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The Oscar for Best Party . . .


(By Michael Temchine For The Washington Post)
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Washington Post Staff Writer
Friday, February 22, 2008; Page WE26

Now that the Oscars are back on, everyone's happy -- none more so than Nancy Hwa.

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And Seth Hurwitz. And Kate Andrews. And Lisa Klisch. And so many other folks in the Washington area, not to mention this country and the whole tuned-in world, for whom watching the Oscars means putting on their own kind of show, lavish or modest, for friends.

Sure, many of us have other annual huddle-round-the-TV traditions: the Super Bowl, March Madness, the Thanksgiving Detroit Lions game or New Year's Eve in Times Square. But the Oscars, airing Sunday on ABC, have a special quality. It's our window into a special world where everyone is living the American dream and parading on the red carpet to prove it.

"I love sporting events as much as anybody," says Andrews, 33, a magazine editor in Richmond who has her own Academy Awards soiree for anywhere from five to 15 pals. "But not my girlfriends as much. Plus there's the dress-up part [of having an Oscar party] that's really fun."

" You try getting good-looking women to come to a March Madness party," says Hurwitz, 49, who owns and runs the 9:30 club. His party, hosted with his wife, Caroline, 46, draws scores of friends; the annual roll call often climbs upward of 60. But the numbers aren't what count. Hwa, 45, who works for a nonprofit firm in downtown Washington, has a select circle of four or five, for instance.

For them and other hosts, it's about the fun factor and the sense of vicarious immersion: to feel somehow connected to the glam and glitz unfolding on the plasma screen. If the Hollywood stars on the red carpet are beautiful, then so are we! (Yes, more champagne, dahling.) And if their Oscar de la Rentas cost more than we earn in a year, we are not jealous. Our jeans or off-the-rack Ann Taylor shifts serve us just fine, thank you.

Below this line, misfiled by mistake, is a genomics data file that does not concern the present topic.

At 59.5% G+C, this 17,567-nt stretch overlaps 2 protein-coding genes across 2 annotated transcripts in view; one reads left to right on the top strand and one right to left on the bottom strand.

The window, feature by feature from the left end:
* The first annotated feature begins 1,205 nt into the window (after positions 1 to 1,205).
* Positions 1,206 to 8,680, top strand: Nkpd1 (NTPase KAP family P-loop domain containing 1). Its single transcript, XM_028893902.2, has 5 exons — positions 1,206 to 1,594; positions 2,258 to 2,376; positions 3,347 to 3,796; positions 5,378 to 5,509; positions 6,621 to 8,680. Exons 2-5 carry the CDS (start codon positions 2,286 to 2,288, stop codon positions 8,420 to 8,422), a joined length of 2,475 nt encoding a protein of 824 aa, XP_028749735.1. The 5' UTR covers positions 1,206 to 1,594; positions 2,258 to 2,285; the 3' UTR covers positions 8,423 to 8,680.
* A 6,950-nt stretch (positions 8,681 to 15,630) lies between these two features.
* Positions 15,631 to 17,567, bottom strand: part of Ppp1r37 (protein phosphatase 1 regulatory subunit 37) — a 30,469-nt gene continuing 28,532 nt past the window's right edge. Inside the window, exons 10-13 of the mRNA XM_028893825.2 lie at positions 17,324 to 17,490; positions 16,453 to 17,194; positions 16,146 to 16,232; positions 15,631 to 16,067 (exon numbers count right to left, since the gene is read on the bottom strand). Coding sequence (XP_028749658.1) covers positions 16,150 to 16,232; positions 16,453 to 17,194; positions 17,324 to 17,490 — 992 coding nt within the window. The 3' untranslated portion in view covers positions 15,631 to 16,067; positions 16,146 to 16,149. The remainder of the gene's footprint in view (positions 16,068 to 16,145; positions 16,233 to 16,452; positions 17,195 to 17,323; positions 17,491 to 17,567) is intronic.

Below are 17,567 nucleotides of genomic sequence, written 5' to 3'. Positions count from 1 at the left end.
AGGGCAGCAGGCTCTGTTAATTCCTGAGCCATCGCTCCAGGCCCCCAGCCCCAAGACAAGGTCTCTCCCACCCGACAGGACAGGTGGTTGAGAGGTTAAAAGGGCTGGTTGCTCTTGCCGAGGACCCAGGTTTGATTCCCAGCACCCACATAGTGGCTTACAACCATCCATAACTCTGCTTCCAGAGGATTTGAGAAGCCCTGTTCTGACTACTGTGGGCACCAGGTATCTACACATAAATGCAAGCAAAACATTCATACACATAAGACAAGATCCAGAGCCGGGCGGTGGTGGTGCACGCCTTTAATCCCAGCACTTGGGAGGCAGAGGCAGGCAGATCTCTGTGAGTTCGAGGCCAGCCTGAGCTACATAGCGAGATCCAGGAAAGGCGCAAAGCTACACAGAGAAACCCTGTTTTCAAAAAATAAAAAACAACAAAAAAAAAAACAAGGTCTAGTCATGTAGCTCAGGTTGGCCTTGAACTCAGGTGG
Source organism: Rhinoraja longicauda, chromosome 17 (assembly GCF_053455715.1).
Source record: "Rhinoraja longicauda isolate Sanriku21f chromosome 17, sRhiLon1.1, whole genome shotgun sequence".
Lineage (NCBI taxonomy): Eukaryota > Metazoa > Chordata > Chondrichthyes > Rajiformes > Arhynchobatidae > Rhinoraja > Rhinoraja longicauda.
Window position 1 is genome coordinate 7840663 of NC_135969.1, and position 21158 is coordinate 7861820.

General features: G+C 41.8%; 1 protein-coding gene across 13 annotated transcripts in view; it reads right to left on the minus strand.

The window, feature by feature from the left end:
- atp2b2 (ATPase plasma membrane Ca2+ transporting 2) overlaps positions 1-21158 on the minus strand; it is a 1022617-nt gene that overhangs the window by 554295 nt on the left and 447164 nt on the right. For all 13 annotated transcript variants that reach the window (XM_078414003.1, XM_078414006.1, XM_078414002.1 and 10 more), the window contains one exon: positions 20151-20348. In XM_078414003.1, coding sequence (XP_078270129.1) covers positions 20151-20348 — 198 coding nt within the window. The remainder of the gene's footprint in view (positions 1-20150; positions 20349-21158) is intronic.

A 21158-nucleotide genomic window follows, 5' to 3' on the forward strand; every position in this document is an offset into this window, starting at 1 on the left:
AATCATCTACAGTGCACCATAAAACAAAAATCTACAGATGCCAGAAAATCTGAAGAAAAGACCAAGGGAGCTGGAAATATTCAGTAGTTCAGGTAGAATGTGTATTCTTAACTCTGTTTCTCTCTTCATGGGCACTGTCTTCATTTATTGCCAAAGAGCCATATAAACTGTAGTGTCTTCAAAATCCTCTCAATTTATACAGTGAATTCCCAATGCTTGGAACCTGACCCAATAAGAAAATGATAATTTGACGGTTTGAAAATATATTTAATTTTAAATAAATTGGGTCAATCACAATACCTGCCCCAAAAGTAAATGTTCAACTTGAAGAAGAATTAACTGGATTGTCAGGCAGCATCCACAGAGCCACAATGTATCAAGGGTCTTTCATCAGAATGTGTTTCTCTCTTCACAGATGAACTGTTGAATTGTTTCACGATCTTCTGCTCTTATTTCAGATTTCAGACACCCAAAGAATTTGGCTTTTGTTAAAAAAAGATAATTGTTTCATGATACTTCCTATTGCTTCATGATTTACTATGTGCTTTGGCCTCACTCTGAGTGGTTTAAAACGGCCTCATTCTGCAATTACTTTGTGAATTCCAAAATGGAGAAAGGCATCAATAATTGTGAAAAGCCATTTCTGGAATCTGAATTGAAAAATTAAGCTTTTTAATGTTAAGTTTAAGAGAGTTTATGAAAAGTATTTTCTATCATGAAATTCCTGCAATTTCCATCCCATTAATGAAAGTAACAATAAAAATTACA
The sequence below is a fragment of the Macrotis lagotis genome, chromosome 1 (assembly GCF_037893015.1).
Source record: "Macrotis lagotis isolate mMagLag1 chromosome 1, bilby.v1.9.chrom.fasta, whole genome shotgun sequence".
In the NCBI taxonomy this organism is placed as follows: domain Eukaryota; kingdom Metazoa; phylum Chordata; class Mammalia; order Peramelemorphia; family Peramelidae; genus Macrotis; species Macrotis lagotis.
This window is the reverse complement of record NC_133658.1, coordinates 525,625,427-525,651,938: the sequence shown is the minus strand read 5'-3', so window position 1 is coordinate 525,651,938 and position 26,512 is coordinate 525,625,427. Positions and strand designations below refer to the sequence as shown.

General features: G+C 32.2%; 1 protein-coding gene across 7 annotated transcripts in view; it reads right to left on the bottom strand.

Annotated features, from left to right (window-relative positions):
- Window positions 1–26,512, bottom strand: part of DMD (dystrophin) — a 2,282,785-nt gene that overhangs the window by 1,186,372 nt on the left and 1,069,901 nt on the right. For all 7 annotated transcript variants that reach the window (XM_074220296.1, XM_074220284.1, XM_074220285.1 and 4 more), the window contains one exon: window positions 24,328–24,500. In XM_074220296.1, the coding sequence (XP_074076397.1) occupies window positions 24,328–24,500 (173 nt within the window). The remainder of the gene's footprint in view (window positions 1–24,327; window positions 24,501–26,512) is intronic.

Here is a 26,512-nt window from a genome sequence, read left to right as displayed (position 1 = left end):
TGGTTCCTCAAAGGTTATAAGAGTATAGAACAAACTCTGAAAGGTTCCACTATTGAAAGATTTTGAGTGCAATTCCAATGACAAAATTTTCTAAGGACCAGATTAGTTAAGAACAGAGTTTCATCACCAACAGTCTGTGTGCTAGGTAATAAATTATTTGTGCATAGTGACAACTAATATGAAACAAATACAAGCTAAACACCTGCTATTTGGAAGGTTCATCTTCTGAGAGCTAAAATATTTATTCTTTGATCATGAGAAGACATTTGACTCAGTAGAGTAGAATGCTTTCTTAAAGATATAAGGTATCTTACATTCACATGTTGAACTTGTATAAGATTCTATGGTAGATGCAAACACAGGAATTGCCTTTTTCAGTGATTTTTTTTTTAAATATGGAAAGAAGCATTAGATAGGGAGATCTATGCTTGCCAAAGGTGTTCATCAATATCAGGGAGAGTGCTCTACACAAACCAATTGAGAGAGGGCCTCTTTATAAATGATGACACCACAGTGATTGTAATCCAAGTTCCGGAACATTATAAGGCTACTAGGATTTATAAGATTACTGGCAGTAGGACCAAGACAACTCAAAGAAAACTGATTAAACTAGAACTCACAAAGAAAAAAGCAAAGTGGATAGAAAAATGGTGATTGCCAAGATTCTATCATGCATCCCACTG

Besides, if we do feel excluded, a trifle jealous, why, we have the option of couch potato ridicule. You know, "Mystery Science Theater" catcalling time. What is Beyonce wearing, a designer sausage skin? Who do we have to bind and gag to stop those horrible song-and-dance numbers? ("How frightening is it," Hwa wrote in one of her witty e-mail invitations for her party, "that 'Norbit' actually has a chance of calling itself 'Oscar-winning'?")

What's involved in these homebound bashes? A little planning, thought and creativity -- just enough to make for a fun evening but not so much the hosts feel like professional wedding planners.

Most often, there is theme food, as in liver with fava beans and a nice chianti to honor fictional cannibal Hannibal Lecter's special recipe in "The Silence of the Lambs." Or "chicken Parmesan masquerading as veal Parmesan," a wry metaphor for the deceitful character at the center of "The Talented Mr. Ripley," courtesy of Tracy Brown, a screenwriter in Los Angeles, who gives her own parties in the very heart of Tinseltown.

Last year, the Oscar fiesta at the Fairfax home of 30-somethings Klisch and husband David Sedlak included a "Flags of Our Fathers" pizza (white cheese stars on a field of blue cheese) and, in 2006, a platter of olive penguins for "March of the Penguins." They have a 10-year tradition of such movie-related dishes. (Candy cigarettes for "The Insider," sushi for "Lost in Translation" and "Finding Nemo," etc.) And this year, Hwa's au courant offerings will include borscht for "Eastern Promises" and blood sausage to commemorate -- you guessed it -- "There Will Be Blood."

Also at Oscar parties are knickknacks: maybe posters on the wall or a plastic Oscar perched atop the TV. At Hwa's Arlington HQ, there's a full-size Darth Vader figurine looming in the living room. And then there's the red carpet unfurled majestically over a very suburban driveway -- a long-standing (or long-lying) tradition chez Hurwitz.

Some, like Andrews, have a dress code: Come as your favorite star or movie. Andrews's favorite year? When everyone suited up in "The Aviator" gear. The idea behind wearing costumes, of course, is transformation. Isn't that what going to the movies is all about?


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